L = r × p displaystyle mathbf L =mathbf r times boldsymbol p where "×" indicates the vector cross product, p is the particle's linear momentum, and r is the displacement vector from the origin (the origin is assumed to be a fixed location anywhere in space). The time-derivative of this is: d L d t = r × d p d t + d r d t × p . displaystyle frac mathrm d mathbf L mathrm d t =mathbf r times frac mathrm d boldsymbol p mathrm d t + frac mathrm d mathbf r mathrm d t times boldsymbol p . This result can easily be proven by splitting the vectors into components and applying the product rule. Now using the definition of force F = d p d t displaystyle mathbf F = frac mathrm d boldsymbol p mathrm d t (whether or not mass is constant) and the definition of velocity d r d t = v displaystyle frac mathrm d mathbf r mathrm d t =mathbf v d L d t = r × F + v × p . displaystyle frac mathrm d mathbf L mathrm d t =mathbf r times mathbf F +mathbf v times boldsymbol p . The cross product of momentum p displaystyle boldsymbol p with its associated velocity v displaystyle mathbf v is zero because velocity and momentum are parallel, so the second term vanishes. By definition, torque τ = r × F. Therefore, torque on a particle is equal to the first derivative of its angular momentum with respect to time. If multiple forces are applied, Newton's second law instead reads Fnet = ma, and it follows that d L d t = r × F n e t = τ n e t . displaystyle frac mathrm d mathbf L mathrm d t =mathbf r times mathbf F _ mathrm net = boldsymbol tau _ mathrm net . This is a general proof.
Units[edit]
E = τ θ displaystyle E=tau theta where E is the energy, τ is magnitude of the torque, and θ is the
angle moved (in radians). This equation motivates the alternate unit
name joules per radian.[9]
In Imperial units, "pound-force-feet" (lbf⋅ft), "foot-pounds-force",
"inch-pounds-force", "ounce-force-inches" (ozf⋅in)[citation needed]
are used, and other non-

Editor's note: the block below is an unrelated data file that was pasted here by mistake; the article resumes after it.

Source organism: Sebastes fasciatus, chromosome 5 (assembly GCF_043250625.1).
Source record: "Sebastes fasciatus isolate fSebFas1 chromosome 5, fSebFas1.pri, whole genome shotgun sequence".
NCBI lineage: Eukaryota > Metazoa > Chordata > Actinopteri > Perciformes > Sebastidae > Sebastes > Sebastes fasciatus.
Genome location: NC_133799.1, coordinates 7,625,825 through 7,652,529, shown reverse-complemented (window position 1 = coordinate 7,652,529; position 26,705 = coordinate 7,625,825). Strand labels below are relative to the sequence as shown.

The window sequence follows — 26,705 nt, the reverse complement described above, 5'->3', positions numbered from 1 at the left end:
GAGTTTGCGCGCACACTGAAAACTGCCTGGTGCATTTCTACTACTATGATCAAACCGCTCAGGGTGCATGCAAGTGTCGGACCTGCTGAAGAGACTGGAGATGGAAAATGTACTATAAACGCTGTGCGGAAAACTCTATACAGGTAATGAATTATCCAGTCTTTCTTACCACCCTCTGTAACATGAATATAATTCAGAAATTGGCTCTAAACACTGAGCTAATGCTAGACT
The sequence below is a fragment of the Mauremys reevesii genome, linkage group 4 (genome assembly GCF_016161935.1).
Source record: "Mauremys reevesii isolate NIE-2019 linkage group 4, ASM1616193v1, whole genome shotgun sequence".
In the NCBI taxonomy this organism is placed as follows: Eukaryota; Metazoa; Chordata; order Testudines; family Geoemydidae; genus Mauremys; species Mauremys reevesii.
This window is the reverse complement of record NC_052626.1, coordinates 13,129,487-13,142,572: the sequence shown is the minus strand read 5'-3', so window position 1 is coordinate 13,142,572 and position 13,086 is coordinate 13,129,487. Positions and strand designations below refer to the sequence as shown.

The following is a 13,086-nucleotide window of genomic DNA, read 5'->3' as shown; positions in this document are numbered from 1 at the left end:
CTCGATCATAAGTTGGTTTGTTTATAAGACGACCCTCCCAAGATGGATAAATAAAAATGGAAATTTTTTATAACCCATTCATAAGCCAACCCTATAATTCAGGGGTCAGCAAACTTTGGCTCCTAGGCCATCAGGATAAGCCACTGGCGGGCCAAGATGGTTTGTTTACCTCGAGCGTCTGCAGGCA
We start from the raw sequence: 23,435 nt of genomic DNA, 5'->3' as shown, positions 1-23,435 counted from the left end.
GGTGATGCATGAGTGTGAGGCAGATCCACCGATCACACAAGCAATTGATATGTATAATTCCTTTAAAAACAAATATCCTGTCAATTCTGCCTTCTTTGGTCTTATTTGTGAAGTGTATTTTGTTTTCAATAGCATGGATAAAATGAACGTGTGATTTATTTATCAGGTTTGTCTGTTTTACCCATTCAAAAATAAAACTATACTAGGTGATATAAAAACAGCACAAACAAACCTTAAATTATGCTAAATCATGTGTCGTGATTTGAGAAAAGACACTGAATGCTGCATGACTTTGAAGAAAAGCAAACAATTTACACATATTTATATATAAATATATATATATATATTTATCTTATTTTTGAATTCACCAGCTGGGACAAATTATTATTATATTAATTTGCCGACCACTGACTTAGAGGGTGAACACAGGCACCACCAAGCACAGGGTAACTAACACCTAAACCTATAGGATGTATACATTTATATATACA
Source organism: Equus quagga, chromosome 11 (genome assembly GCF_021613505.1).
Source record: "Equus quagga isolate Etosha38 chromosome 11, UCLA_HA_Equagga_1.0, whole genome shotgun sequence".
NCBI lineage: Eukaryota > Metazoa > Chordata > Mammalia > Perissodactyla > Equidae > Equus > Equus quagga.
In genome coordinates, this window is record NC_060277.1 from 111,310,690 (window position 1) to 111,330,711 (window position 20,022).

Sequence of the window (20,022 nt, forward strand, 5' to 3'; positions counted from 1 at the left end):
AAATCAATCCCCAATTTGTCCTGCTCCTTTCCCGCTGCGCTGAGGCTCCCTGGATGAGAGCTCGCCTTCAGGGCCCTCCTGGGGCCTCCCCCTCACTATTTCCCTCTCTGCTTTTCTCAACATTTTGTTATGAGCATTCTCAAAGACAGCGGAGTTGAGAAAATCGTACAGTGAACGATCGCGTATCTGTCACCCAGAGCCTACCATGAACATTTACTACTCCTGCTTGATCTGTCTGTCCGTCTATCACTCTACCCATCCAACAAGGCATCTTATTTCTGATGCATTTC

Moment arm diagram A very useful special case, often given as the definition of torque in fields other than physics, is as follows: τ = ( moment arm ) ( force ) . displaystyle tau =( text moment arm )( text force ). The construction of the "moment arm" is shown in the figure to the right, along with the vectors r and F mentioned above. The problem with this definition is that it does not give the direction of the torque but only the magnitude, and hence it is difficult to use in three-dimensional cases. If the force is perpendicular to the displacement vector r, the moment arm will be equal to the distance to the centre, and torque will be a maximum for the given force. The equation for the magnitude of a torque, arising from a perpendicular force: τ = ( distance to centre ) ( force ) . displaystyle tau =( text distance to centre )( text force ). For example, if a person places a force of 10 N at the terminal end of a wrench that is 0.5 m long (or a force of 10 N exactly 0.5 m from the twist point of a wrench of any length), the torque will be 5 N.m – assuming that the person moves the wrench by applying force in the plane of movement and perpendicular to the wrench. The torque caused by the two opposing forces Fg and −Fg causes a change in the angular momentum L in the direction of that torque. This causes the top to precess. Static equilibrium[edit] For an object to be in static equilibrium, not only must the sum of the forces be zero, but also the sum of the torques (moments) about any point. For a two-dimensional situation with horizontal and vertical forces, the sum of the forces requirement is two equations: ΣH = 0 and ΣV = 0, and the torque a third equation: Στ = 0. That is, to solve statically determinate equilibrium problems in two-dimensions, three equations are used. Net force versus torque[edit] When the net force on the system is zero, the torque measured from any point in space is the same. For example, the torque on a current-carrying loop in a uniform magnetic field is the same regardless of your point of reference. If the net force F displaystyle mathbf F is not zero, and τ 1 displaystyle boldsymbol tau _ 1 is the torque measured from r 1 displaystyle mathbf r _ 1 , then the torque measured from r 2 displaystyle mathbf r _ 2 is … τ 2 = τ 1 + ( r 1 − r 2 ) × F displaystyle boldsymbol tau _ 2 = boldsymbol tau _ 1 +(mathbf r _ 1 -mathbf r _ 2 )times mathbf F Machine torque[edit]